The design of iconic stage shows like Pink Floyd’s for The Wall is so epic, it’s hard to believe it came from the mind of one man. Mark Fisher, who died last Sunday at age 68, was that guy for Floyd – and later Roger Waters, who recently paid his respects to the late designer.
He told Team Rock Radio of Fisher’s legacy with the band: “Mark was a great man and a great friend.”
Back when Waters decided to bring The Wall back, he reached out to Fisher, who designed the original 1980 stage production, for advice.
“I called him in 2010 and he was an enormous help,” he said. “I was thinking about a virtual wall and he said, ‘No, you’ve got to build the wall just like you did.”
Fisher also designed the famous “claw” structure that U2 used for their 360 Tour. The band’s manager Paul McGuinness said such ideas could have only come from a true genius, and Fisher was not like most designers.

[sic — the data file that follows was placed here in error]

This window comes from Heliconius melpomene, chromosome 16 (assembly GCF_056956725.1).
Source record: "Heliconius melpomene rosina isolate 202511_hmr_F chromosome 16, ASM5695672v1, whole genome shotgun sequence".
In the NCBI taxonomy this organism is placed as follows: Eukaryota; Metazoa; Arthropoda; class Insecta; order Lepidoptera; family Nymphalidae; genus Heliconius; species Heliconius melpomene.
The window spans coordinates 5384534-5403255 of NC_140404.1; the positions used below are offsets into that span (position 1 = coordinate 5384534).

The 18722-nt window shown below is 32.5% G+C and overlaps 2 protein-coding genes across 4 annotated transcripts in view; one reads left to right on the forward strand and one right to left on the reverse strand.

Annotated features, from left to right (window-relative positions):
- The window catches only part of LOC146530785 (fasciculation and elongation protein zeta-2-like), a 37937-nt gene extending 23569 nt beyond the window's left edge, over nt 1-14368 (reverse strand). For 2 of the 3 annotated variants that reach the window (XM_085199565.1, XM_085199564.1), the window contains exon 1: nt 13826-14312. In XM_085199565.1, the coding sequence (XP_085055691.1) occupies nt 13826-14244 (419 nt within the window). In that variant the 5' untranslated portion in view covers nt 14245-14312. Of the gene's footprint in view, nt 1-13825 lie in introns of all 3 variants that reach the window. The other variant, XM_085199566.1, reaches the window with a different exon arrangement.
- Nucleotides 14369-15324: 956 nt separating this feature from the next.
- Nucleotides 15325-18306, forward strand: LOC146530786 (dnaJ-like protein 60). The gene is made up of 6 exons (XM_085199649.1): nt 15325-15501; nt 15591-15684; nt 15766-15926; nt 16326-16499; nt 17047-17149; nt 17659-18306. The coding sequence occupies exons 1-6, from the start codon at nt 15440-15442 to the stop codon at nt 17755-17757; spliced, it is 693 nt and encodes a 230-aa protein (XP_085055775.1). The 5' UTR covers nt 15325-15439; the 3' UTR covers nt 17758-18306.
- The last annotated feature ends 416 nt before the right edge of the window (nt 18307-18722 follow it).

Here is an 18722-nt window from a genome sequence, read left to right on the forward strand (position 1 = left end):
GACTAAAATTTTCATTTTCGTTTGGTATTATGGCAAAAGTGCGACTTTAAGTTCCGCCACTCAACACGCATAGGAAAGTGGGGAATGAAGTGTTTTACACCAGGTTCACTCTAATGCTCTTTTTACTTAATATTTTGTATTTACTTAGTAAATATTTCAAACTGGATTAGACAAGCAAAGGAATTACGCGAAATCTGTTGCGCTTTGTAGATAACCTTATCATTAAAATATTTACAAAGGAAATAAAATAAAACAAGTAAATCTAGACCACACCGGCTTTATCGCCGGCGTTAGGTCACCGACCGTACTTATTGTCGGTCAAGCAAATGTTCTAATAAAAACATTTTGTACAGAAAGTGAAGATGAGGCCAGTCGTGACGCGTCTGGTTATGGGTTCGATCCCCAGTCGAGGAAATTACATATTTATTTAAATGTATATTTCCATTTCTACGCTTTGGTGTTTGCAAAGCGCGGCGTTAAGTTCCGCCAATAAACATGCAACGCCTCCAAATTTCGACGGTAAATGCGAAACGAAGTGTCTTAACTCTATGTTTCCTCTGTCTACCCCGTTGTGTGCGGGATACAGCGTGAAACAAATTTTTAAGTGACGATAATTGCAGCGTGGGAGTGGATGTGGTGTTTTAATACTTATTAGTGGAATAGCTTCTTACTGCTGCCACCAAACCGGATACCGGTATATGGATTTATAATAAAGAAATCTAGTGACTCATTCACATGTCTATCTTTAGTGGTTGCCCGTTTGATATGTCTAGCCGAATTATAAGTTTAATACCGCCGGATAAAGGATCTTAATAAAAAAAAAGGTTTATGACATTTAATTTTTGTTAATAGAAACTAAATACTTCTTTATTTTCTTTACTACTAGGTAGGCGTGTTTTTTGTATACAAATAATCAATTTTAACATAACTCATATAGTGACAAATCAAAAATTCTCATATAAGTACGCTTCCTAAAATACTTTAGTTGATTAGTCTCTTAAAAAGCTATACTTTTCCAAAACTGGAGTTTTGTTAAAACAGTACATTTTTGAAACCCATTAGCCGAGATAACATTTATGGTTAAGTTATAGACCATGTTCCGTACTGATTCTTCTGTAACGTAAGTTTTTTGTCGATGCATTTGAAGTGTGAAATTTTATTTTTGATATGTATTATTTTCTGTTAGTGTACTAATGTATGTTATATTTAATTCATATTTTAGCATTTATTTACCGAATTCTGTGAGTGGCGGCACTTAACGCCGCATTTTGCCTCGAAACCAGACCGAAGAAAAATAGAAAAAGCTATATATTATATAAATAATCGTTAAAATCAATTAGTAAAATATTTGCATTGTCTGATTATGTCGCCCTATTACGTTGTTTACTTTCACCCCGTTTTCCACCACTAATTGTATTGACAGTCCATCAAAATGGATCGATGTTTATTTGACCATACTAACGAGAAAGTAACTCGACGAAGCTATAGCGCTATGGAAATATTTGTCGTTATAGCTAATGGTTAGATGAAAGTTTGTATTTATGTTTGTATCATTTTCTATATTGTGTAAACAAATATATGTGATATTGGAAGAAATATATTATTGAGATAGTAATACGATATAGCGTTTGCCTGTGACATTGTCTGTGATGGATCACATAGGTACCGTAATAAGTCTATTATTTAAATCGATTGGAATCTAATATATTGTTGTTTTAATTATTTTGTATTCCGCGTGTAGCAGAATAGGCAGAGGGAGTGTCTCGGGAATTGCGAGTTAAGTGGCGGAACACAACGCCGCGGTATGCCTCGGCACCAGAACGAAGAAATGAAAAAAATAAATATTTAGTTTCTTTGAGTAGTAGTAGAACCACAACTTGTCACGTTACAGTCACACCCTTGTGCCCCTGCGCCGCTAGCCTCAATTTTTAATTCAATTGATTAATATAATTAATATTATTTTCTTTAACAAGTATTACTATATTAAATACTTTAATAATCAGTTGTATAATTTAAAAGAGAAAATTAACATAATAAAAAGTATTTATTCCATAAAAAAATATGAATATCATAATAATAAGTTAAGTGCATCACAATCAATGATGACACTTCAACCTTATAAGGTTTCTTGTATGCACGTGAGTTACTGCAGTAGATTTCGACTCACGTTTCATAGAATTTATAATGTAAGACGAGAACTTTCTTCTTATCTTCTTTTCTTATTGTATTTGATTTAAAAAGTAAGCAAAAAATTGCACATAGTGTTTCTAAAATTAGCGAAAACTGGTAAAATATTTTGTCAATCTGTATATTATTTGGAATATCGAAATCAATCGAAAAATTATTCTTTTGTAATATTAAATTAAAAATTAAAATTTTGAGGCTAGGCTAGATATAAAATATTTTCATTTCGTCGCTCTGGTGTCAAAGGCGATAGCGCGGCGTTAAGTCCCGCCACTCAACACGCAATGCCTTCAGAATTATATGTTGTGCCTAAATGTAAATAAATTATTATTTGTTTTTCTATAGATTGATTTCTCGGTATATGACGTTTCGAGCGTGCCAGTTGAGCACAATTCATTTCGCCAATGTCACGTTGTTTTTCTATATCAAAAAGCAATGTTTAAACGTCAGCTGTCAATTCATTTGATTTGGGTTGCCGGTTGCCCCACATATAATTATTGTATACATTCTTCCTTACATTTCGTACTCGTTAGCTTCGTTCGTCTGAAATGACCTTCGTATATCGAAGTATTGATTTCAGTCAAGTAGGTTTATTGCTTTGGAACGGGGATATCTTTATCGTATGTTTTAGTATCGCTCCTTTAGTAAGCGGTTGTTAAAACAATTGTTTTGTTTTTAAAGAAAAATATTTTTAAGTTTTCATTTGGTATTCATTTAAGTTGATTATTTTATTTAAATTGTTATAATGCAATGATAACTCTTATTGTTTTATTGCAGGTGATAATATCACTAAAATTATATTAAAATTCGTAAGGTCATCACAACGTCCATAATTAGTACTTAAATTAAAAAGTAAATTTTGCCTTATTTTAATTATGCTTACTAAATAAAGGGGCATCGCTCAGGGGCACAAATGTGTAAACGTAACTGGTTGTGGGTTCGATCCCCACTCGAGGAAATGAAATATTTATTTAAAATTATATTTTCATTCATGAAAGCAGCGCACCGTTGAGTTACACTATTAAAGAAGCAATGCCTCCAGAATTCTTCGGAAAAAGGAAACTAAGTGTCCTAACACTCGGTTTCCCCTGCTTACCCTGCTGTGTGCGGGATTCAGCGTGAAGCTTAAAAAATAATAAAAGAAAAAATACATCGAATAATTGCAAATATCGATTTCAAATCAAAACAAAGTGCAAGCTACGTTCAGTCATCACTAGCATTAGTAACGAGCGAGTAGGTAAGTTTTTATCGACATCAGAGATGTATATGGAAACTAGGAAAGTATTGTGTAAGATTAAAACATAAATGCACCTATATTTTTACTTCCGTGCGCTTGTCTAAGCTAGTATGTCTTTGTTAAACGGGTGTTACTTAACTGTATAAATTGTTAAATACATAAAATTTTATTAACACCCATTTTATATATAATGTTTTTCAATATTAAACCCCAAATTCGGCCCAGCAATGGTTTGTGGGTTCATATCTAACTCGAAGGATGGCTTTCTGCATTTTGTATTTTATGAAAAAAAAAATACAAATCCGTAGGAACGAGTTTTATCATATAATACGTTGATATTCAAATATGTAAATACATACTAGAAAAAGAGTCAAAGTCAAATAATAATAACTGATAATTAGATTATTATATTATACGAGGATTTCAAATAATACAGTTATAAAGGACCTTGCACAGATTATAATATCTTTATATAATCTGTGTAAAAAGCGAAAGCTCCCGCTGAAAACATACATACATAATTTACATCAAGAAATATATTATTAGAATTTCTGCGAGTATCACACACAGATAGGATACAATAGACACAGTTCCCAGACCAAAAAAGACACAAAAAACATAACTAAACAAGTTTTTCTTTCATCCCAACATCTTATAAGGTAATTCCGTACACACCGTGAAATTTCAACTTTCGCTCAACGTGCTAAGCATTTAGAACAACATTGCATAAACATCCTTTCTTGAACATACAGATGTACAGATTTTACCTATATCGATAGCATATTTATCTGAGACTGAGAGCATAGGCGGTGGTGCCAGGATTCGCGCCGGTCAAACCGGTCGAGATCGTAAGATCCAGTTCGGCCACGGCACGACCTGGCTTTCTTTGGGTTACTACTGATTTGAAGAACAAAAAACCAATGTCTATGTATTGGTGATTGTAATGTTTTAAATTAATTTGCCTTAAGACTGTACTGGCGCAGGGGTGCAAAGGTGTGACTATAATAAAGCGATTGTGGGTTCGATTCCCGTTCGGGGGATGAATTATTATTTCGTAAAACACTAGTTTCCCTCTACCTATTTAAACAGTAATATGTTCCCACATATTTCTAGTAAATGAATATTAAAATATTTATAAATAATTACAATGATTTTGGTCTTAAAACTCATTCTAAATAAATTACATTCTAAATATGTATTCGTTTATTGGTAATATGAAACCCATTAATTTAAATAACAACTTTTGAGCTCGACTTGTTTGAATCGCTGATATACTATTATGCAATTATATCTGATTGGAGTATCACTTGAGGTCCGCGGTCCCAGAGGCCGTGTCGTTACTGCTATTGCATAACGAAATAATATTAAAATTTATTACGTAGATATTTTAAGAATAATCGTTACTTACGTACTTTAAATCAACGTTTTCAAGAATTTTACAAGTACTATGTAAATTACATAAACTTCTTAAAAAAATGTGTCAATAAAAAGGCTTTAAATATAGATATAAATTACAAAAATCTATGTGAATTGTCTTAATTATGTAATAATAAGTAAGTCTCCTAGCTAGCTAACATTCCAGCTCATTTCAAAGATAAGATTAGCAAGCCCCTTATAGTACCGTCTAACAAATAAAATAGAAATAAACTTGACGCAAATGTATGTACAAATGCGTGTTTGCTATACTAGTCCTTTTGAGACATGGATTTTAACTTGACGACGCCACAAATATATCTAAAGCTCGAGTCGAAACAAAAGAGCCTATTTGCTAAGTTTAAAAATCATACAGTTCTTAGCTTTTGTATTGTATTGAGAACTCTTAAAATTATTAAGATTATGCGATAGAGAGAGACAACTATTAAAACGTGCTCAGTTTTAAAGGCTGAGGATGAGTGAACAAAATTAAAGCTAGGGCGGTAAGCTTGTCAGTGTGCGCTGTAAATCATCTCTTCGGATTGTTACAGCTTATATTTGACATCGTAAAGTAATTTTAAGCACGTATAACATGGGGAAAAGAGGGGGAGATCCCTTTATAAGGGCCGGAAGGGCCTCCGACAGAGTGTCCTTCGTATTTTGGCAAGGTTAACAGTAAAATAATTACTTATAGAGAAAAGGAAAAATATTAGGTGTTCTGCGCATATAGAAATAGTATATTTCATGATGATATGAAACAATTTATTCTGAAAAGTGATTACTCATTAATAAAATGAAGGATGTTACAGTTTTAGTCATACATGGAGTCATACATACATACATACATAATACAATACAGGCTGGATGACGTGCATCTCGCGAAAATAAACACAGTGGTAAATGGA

“Some rock ‘n roll production people are very set in their ways,” he told Billboard. “The band or the artist comes to them with an idea, ‘How can you execute it?’ Some [set designers], I’m afraid, say, ‘Oh, you can’t do that, that’s never been done before.’ But Mark was never like that. He turned everyone’s wild ideas into steel and lumber and canvas reality. He built extraordinary things for us.”
It’s too bad that Fisher is no longer around to continue to innovate for the biggest rock shows in the world. But will we ever forget the unbelievable stage show The Wall puts on? Hopefully there will be another genius designer to follow in Fisher’s footsteps.